‘The Holdovers’ and ‘Anatomy of a Fall’ Play Truth or Consequences With Us
In their latest films. Alexander Payne and Justine Triet wonder if we can handle the truth.
1:03 PM CST on November 17, 2023
Alexander Payne makes movies about unlikeable, obsolete men, and then leaves us to wonder whether they’re obsolete because they’re unlikable or unlikable because they’re obsolete. The people around them, especially the women, just seem so much more functional, adept at adjusting to times that aren’t a-changin’ nearly as swiftly as the cranky protagonists contend. Payne’s films can feel like special pleading, especially if you’ve ever had to tussle with the learned helplessness of such a male, or if you suspect that, despite your best efforts, you’ve devolved into one yourself.
In The Holdovers we meet the latest addition to Payne’s roster of curmudgeons, Paul Hunham, a staple in many high schools and probably every single prep school: the sexless (if not virginal) odd-smelling disciplinarian. It’s 1970 and Hunham, played by Paul Giamatti, is a teacher of ancient history at the Barton Academy and a graduate of that fictional Massachusetts school as well. The kids call him “Walleye” (at last, representation for us lazy-eyed humans), as do some of his colleagues, too, and he’s such a hard ass the headmaster (a former student) holds a grudge against him.
As a result, Hunham is condemned to spending Christmas break with five students who have no home to go to for the season. (It’s not much of a sacrifice—Hunham seems to have nowhere to go anyhow.) There are two young kids (one Mormon, one Korean) and three older students: an absolute asshole named Teddy, a football player in a battle of wills with his dad, and bright-yet-underachieving Angus Tully (Dominic Sessa), who brandishes a truly formidable Adam’s apple.
At this point, we’re primed for some sort of Breakfast Clubby interaction between Hunham and the five mismatched holdovers, where everyone learns a little lesson about each other, but Payne swerves away from that simple resolution. Instead the film centers on the relationship between Paul and Angus, which evolves from purely adversarial to a wary kind of trust and respect. Intervening between them is school cook Mary Lamb (Da'Vine Joy Randolph), whose son, a former student at Barton, died in Vietnam; Paul and Mary bond over The Newlywed Game and Canadian Club and their resentment of the prep students' brattiness.
In typical Payne fashion, characters fumble into romantic cul-de-sacs, secret pasts are revealed, and misanthropes are slowly humanized. Reasons emerge for characters to go off campus, and, like leaving the boat in Apocalypse Now, there are consequences each time, some more comic than others. The Holdovers rambles a bit, but that’s a positive—it doesn’t lead us exactly where we expect it to, even if it doesn’t take us anywhere particularly unfamiliar.
In recent years, of course, Payne has been in danger of becoming obsolete himself. After the success of Sideways in 2004 he began work on a passion project, Downsizing, surfacing periodically for decent-to-good films in the interim before the messy results of his long obsession were released in 2017. The Holdovers returns him to the politics of the classroom broached in Election, reunites him with Sideways’s Giamatti, and comes as close to a crowd pleaser as Payne dares. It’s “a satisfying return to form,” if you’d like a quote for the trailer, and Payne’s Wikipedia page even has a hopeful and perhaps premature section tagged “2023–present: Resurgence.”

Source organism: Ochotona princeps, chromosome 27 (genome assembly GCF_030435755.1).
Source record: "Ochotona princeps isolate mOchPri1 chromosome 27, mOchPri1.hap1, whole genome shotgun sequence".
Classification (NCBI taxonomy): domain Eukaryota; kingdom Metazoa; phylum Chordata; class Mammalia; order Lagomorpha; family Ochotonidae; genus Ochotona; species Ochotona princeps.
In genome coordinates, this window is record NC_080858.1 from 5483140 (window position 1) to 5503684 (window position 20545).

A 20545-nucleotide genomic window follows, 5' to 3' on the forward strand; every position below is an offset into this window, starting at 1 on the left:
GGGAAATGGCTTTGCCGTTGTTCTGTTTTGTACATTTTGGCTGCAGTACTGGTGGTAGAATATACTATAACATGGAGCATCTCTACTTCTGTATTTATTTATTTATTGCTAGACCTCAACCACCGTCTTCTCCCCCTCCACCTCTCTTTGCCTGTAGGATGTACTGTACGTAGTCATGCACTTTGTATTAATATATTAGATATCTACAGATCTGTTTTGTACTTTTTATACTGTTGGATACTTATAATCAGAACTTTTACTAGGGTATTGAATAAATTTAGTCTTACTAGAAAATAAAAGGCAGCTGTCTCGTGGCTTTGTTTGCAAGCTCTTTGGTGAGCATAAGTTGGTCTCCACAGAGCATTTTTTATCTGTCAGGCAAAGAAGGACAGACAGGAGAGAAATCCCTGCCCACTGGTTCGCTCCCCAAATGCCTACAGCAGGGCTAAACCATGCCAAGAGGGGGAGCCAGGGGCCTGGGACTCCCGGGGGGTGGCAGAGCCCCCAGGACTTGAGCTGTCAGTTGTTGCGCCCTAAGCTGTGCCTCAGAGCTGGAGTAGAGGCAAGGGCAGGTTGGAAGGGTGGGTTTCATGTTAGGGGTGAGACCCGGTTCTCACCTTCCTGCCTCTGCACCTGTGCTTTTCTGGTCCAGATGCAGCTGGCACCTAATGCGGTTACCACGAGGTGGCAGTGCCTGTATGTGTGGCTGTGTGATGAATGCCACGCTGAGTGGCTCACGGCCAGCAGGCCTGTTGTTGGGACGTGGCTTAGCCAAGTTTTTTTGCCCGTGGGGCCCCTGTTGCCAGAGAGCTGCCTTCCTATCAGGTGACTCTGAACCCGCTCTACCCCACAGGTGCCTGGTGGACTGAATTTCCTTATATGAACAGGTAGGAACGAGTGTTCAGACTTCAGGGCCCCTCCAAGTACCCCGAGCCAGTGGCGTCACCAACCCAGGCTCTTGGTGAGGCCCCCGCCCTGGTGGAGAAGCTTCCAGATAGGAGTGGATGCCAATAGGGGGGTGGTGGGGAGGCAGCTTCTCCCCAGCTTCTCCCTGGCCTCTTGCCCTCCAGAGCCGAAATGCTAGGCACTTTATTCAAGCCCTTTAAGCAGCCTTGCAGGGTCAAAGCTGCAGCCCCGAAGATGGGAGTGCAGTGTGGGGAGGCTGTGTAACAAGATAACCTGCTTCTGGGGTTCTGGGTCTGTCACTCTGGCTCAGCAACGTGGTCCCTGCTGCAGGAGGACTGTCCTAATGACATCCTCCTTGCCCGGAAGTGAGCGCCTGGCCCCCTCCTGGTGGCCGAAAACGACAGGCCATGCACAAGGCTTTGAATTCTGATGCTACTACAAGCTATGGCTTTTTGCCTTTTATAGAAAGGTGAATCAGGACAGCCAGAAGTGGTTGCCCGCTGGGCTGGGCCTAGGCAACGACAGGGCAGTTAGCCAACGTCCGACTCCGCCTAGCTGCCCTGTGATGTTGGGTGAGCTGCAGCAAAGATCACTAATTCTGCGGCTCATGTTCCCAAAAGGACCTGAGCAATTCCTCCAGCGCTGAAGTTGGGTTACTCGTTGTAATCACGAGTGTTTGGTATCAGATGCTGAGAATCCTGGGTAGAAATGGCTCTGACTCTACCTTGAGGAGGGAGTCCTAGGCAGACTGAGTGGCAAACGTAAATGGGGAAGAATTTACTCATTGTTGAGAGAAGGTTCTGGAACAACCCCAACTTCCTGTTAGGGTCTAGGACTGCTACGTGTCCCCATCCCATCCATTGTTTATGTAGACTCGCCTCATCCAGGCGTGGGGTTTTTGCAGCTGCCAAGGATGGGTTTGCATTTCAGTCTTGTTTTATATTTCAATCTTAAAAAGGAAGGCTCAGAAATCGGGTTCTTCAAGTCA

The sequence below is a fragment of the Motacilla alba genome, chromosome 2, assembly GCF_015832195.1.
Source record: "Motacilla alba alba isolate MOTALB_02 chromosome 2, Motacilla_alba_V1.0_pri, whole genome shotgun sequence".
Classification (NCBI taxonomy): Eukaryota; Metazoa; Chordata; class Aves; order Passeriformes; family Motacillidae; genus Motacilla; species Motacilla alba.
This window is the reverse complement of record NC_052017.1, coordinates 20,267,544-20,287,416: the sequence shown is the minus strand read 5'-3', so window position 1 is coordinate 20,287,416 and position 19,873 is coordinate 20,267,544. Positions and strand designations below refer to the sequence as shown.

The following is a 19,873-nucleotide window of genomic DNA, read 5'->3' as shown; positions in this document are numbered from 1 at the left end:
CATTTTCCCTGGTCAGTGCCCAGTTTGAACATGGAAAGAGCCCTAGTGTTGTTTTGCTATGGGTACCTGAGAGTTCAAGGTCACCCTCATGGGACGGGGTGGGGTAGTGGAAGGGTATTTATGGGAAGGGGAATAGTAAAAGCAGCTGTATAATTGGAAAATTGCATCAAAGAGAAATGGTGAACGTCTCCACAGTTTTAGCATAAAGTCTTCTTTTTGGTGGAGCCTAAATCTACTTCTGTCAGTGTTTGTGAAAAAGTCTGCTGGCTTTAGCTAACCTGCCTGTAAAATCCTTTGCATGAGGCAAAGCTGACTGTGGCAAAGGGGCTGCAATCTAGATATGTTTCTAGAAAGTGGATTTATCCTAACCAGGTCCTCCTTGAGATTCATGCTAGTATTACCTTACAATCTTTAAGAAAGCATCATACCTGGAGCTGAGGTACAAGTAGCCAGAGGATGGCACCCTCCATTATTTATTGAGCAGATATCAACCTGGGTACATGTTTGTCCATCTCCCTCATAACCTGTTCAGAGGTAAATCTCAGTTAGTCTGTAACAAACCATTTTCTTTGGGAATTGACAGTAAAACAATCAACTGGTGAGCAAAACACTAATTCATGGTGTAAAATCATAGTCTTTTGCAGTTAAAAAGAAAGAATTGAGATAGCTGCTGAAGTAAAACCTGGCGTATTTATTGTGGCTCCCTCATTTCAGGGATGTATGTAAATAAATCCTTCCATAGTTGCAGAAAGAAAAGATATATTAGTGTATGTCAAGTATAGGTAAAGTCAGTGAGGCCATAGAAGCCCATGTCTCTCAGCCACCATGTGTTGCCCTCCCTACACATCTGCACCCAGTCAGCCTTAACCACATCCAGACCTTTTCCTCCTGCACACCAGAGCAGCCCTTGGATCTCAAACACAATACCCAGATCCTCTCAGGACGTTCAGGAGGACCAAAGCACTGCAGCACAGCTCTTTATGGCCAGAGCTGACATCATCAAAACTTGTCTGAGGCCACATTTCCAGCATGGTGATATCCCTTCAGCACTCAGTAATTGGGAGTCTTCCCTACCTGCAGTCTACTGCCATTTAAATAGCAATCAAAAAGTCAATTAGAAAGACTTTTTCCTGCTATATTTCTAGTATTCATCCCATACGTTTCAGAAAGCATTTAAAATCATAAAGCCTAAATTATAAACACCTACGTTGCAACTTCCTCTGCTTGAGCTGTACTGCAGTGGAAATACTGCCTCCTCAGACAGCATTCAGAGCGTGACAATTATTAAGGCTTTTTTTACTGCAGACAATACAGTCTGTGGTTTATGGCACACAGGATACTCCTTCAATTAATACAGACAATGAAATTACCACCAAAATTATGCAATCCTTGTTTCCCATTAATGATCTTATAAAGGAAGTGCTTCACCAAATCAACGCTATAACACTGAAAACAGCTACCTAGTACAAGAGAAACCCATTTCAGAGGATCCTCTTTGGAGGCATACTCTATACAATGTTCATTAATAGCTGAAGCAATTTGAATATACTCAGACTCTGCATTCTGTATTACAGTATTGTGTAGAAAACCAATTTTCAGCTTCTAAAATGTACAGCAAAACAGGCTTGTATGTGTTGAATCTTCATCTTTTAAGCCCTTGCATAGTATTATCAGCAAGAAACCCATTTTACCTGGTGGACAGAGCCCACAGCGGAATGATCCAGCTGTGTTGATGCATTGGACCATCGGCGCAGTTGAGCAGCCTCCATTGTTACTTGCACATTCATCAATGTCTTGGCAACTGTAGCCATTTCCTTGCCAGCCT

But phoniness creeps in around the edges of The Holdovers. Though the movie was shot digitally, Payne indulges in a grubby nostalgia, with effects designed to simulate the grain of ’70s film. It’s as though he doesn’t just want his film to recall the era when it was set, but also to return us to an age “when movies were movies.” Some of these choices are effective—cinematographer Eigil Bryld achieves a masterfully bleak Christmastime look. Yet in making a film about the kind of film that existed 50 years ago, Payne draws unflattering comparisons to his cinematic betters, and makes us question his motives.
Why 1970, after all? True, a whiff of antiauthoritarianism is in the air—or maybe that’s just some contraband ditchweed. The rebellious atmosphere at Barton is mild, marked by a little pot, a little porn, some hair below the shirt collar. (One way prep schools contain revolt is by giving kids arbitrary rules to break, so you can feel like a rebel just by loosening your tie.) Vietnam does linger in the background—as a place where the underprivileged are killed or maimed, and in the threat from Angus’s parents to send him to military school—but it feels like more of a dramatic device than a real presence in the characters’ lives.
Still, the slightly old-fashioned moral drama Payne sets up here could only play out in a time (we’re meant to believe) when you knew which rules it was appropriate to break and when. Payne requires an entrenched institutional authority so he can tell a story about how important it is to honor the humane spirit of the law rather than slavishly follow its draconian letter. That’s a pretty fuckin’ weird thing to do when you think about it.
Especially as its third-act revelations roll in, the humanization of the characters can feel a bit mechanical if you’re not in the mood. I usually feel like I’m being worked over in Payne’s movies, and often I push back. But here the cast coaxed me along for the ride. As Hunham, Giamatti plays a man who has calcified into a caricature. The affectations he may have once thought were flippantly acerbic are now tics, and his code of honor, which he wields with a not-unreasonable sense of class resentment, is brittle as well, a defense he developed for long-past battles. Sessa is the perfect foil, not a rebel in any sense, just a kid stifled by his parents and his surroundings. And though Mary’s arc is a bit too delineated—we know exactly what she has to process and it’s just a question of figuring out how—Randolph’s performance does feel true to life.